The Nissan Leaf starts with a 40 Kilowatt-hour (kWh) battery offering a capacity for 149 miles of maximum range. That’s definitely better than the original version’s 24 kWh lithium-ion battery pack, but nowhere near the industry standard. According to the EPA, the median driving range of all-electric vehicles topped 250 miles back in 2020. The main reason why many Leafers opt to shell out for the Leaf e+ S, with its 62 kWh battery, which yields an EPA range of 226 miles: it’s still the least expensive way to get an EV that can go more than 200 miles.
The Chevrolet Bolt automatically comes with 259 miles of maximum range and 66 kWh of Li-ion capacity. The Bolt gets 120 Miles-Per-Gallon equivalents, whereas the Leaf only gets 108 MPGe, a distinction which might add up to a noticeable difference in electricity costs over the lifetime of the car. Perhaps most important, the Leaf relies on a CHAdeMO charging interface. Standard J1772 plugs work on these for Level One and Level Two Electric Vehicle Supply Equipment, so you can purchase a home charger station without fear. Most super-fast Direct Current EVSE in the US runs on the Combined Charging System standard, and the Leaf has no adapter to work with these. Meanwhile, many companies are phasing out their Level Three CHAdeMO connectors. The combination of short range and reliance on overnight charging means the Nissan Leaf is definitely not ideal for road-trippers.
Summary: Bolt: 259-mile range. Leaf: 149-mile range.
Overall, these cars work similarly well. The Chevy Bolt and the Nissan Leaf Plus both have about 200 horses of power, about 250 pound-feet of torque, and about 150 kW motors. They both accelerate from zero to sixty miles-per-hour in 6.5 seconds. They both have three-year or 36,000-mile overall warranties, and eight-year or 100,000-mile battery warranties. They’re both compact hatchbacks that seat five people; they have the same turning diameter, headroom, and shoulder-room. They differ by one inch in width, by two inches in height, and by one and a half cubic feet in passenger volume.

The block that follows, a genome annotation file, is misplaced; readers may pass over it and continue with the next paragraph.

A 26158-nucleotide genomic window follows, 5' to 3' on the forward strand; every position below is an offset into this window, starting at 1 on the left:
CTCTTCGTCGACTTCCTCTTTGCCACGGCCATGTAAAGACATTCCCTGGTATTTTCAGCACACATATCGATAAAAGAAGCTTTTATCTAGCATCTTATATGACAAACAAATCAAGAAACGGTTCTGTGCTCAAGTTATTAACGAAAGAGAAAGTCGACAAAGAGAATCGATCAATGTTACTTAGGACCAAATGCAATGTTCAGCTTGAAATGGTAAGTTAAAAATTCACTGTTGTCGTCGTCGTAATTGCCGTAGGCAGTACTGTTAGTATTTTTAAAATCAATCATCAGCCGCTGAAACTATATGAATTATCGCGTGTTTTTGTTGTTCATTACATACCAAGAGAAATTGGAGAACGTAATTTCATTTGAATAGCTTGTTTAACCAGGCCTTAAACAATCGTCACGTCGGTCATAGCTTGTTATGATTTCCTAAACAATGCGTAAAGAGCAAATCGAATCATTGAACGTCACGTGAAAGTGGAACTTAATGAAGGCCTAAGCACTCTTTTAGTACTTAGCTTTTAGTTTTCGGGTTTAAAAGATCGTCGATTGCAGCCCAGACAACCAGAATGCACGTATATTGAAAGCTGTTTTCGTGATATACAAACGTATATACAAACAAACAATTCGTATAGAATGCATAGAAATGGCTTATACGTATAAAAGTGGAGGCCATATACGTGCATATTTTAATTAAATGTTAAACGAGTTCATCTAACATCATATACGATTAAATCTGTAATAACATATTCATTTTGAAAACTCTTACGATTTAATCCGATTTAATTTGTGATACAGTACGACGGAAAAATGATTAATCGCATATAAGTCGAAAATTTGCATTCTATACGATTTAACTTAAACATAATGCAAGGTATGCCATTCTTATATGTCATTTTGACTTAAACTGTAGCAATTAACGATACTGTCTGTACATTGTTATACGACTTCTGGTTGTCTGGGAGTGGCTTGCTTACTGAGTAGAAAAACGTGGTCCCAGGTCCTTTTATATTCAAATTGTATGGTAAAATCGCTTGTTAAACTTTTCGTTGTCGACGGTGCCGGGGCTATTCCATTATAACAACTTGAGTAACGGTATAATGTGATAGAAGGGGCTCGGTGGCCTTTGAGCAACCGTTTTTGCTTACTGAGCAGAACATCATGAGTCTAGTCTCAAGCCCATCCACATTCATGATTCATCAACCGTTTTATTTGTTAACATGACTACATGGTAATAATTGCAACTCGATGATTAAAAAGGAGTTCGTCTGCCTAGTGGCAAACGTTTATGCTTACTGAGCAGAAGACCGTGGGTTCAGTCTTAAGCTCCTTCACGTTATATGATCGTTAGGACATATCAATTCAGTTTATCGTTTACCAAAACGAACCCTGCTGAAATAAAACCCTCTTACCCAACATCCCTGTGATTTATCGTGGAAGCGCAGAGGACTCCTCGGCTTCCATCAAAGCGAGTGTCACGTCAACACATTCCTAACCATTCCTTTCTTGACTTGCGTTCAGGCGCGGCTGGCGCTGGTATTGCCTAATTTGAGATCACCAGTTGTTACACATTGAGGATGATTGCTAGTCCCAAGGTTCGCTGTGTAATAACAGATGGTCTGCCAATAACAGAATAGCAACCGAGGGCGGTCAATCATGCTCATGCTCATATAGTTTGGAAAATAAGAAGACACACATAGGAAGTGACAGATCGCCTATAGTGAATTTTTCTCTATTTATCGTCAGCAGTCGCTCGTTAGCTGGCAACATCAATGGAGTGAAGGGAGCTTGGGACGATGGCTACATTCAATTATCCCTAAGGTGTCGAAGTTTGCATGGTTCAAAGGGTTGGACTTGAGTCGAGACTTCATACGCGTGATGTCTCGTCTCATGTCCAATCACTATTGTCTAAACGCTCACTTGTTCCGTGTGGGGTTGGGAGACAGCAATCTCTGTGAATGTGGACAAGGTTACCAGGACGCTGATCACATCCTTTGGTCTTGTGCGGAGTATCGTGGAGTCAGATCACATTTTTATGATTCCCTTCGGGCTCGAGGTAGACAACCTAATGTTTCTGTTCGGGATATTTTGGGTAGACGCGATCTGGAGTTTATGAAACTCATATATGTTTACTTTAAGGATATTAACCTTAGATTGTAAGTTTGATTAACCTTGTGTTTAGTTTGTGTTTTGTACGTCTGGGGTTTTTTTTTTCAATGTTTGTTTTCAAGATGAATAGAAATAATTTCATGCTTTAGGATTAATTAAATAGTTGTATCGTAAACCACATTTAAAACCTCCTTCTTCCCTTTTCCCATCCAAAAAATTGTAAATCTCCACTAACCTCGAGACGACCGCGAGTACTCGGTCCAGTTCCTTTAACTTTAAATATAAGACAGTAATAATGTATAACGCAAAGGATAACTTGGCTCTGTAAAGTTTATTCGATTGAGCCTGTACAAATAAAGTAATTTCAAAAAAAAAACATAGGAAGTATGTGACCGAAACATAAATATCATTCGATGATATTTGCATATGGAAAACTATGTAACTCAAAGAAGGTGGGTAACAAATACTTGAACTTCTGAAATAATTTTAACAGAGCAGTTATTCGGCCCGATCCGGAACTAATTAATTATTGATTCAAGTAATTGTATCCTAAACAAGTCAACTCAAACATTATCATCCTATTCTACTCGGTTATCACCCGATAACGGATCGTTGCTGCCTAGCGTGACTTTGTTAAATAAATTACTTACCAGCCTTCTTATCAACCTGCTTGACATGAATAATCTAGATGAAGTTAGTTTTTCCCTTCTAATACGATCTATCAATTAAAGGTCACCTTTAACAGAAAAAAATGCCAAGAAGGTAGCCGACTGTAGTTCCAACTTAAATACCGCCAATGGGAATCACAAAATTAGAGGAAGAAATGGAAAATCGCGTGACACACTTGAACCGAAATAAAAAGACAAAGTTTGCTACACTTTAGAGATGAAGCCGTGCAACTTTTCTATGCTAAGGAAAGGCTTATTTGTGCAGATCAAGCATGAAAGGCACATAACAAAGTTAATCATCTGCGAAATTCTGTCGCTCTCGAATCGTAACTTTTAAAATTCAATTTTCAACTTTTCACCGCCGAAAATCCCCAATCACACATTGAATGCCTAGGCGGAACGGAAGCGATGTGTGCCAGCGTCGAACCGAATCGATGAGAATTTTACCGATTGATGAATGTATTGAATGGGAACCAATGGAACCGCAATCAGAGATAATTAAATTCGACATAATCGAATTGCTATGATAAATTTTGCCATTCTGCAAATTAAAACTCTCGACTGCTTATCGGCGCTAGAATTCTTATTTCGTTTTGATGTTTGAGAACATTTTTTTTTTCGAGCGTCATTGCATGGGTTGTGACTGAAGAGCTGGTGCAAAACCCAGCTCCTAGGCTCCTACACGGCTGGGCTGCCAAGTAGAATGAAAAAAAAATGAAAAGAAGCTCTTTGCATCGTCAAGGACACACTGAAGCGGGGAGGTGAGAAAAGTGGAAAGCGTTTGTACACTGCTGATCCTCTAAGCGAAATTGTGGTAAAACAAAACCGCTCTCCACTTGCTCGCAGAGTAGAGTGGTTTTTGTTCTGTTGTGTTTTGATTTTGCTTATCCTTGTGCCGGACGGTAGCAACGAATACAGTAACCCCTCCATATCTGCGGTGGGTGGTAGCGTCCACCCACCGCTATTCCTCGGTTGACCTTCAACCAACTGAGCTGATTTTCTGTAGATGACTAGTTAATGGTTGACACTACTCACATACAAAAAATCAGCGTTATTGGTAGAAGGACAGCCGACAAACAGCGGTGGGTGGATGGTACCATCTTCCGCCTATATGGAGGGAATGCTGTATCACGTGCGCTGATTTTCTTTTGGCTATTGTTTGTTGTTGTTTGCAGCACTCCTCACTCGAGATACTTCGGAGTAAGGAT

The most noteworthy difference: Leaf hatchbacks normally offer 50% more storage space, but with back seats down, Bolt offers twice as much. See here for more.
They both have Bluetooth connectivity, USB ports, similarly-sized display screens, Apple CarPlay and Android Auto integration, rearview cameras, intelligent cruise control, and more. They both have keyless start, one-pedal driving capability, climate control, automatic emergency braking, and more.
Summary: Both offer similar amenities.
The most surprising difference here is that the Nissan Leaf Plus takes 11.5 hours to fully charge on a Level Two charging station. Meanwhile, the Chevy Bolt only takes 7 hours.
If you can find Level Three CHAdeMO EVSE, the Nissan Leaf can add about 150 miles of range in only 40 minutes, while it takes CCS Direct Current charging about 30 minutes just to refuel it with 100 miles. See here for more.
Summary: Nissan Leaf takes 11.5 hours to charge on a Level Two Charger. Chevy Bolt takes 7 hours.
It is no wonder both the Chevy Bolt and the Nissan Leaf are selling about 20,000 units per year in the US. They are two of the four new EV models that come highly recommended by Consumer Reports this year, along with the Tesla Model 3 and the Hyundai Kona Electric. If you are among the millions of people going electric this year, either would almost certainly make a great choice. Plus, the differences between their desirability have much more to do with your circumstances than their characteristics: whether you qualify for certain tax incentives, or need an automobile that can go longer distances.
Whichever one you pick, be sure to consider a Level Two home charger.
Level One charging adds just about four miles of range per hour to the Chevy Bolt, and takes well over two full days to fill up the Nissan Leaf. In contrast, Level Two charging adds over miles of range per hour to the Bolt, and completely fills up the Leaf in just over ten hours. That should be much more than enough to cover all your driving needs, aside from road trips. Plus, Level Two charging is the best way to keep your battery healthy, which is the largest single maintenance cost associated with electric vehicles. And there are many tax incentives that help make our home chargers extra affordable. So it shouldn’t be surprising that EV drivers overwhelmingly prefer to have dedicated Level Two home charging.